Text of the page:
Korea is now beginning to come to grips with the fact that gays are their neighbors, children, and co-workers. This awareness may result in more formal forms of oppression in the future. At present, the burden comes more from Korea’s traditional values such as the beliefs that one has to carry on one’s family name and that one has to get married if one is to lead a wholesome life. (This is not to say that they are the sole bases of homophobia in Korea, of course.) When combined with some of the characteristics of Koreans, namely, the willingness to sacrifice themselves for the benefit of others (esp. parents) and the capability to withstand extreme oppression, these beliefs tend to discourage gay people from coming forward and do something to make this world a better place.

He also attributes intolerance to the fact that homosexuality is virtually invisible to the average South Korean:

This invisibility has partly to do with the fact that Korea is such a touchy-feely society. That is, women can walk hand-in-hand (or arm-in-arm) in the streets without inviting any suspicion whatsoever. While men do not enjoy that much luxury, it is perfectly okay to walk with an arm over another’s shoulder; when you’re drunk, it is even okay to walk hand-in-hand. (But things are slowly changing. For example, two men walking hand-in-hand *could* be now considered as signifying homosexuality. Also, some schools have decided to go so far as to place a ban on overt, yet innocent display of intimacy between the members of same sex.) […] Verbal abuse is quite common in the cyberworld and, in the real world, other forms of threats such as blackmailing have become quite prominent.

Now, tying this back to kpop, it becomes increasingly clear as to where anti-homosexuality sentiments are rooted. Regardless, idols need to start becoming at the very least respectful of homosexuality, for two reasons:

  1. In respect for other colleagues who are, in fact, LGBTPQIA*
  2. For the sake of their fans who are, too,  LGBTPQIA*, both international and local. 

The more globalized kpop is becoming, the more aware it needs to be of the rest of the world. And let’s face it, how relevant is sexual orientation to one’s love for acting or music anyways? An ‘idol’ is no less of an ‘idol’ if she or he is gay or lesbian (as a matter of fact, in the context of kpop today, in my opinion, it actually makes him or her more of an ‘idol’). Same applies with fans. Seeing homophobia openly in an industry we all know, love, and look up to, gets unconsciously transferred over to our daily lives, and before we know it we as fandoms are homophobic. The powers of the media, guys… let’s not underestimate that. It’s the same with standards of beauty and body image. And idols, as “idols”, (as well as nuts and bolts of the entire industry) need to get this into their heads and start being more sensitive to the people they are being exposed to.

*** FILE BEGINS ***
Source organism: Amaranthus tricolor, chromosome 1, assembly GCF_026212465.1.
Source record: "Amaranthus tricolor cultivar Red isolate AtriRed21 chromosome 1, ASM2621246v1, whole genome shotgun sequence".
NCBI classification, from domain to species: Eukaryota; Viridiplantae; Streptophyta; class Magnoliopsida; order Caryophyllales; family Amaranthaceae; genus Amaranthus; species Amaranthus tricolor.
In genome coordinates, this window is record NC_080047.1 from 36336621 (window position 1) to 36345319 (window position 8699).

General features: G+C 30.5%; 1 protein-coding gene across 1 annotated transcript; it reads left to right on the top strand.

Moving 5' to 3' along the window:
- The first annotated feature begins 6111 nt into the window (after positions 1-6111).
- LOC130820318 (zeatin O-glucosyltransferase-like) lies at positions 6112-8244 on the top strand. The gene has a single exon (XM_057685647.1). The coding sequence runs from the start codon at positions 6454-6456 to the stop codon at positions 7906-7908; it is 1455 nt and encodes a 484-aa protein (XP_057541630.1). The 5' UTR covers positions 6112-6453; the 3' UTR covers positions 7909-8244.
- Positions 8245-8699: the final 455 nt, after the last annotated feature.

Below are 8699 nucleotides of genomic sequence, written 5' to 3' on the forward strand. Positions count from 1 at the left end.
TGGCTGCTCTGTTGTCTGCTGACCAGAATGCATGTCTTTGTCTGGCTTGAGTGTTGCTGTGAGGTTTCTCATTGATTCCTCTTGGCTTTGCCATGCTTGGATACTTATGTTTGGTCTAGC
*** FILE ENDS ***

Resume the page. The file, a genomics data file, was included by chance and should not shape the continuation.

But fans themselves are to blame as well. The recent controversy surrounding the unwarranted use of BIGBANG’s Daesung’s and Seungri’s image in a gay Chinese website illustrates how bigoted fans are against homosexuality, showing their “their frustration towards the website for  its damaging image.” (In this case, we should also attribute some blame to the original My Daily article as well for the denigrating use of words…)

Ahh, all these things are just perpetuating one another, just…ugh. What should be done? Kpop should not be allowed to pride itself in becoming a global force if it chooses to alienate an important part of our human society. Solutions must come in forms that recognize cultural roots as well as the forces of the media. Having said that, things are definitely easier said than done.

But I refuse to leave on a negative note. We’ve seen the power of fandoms manifest itself in both amazing and ugly ways. We’re the ones with the advantage and capacity to do something, and one way we can start is by getting people talking about these issues, and how they’re not right. As a kpop fan, I’m confident enough to say that I’m positive about changes we can bring to the industry.

[Further discussion about this issue and post here]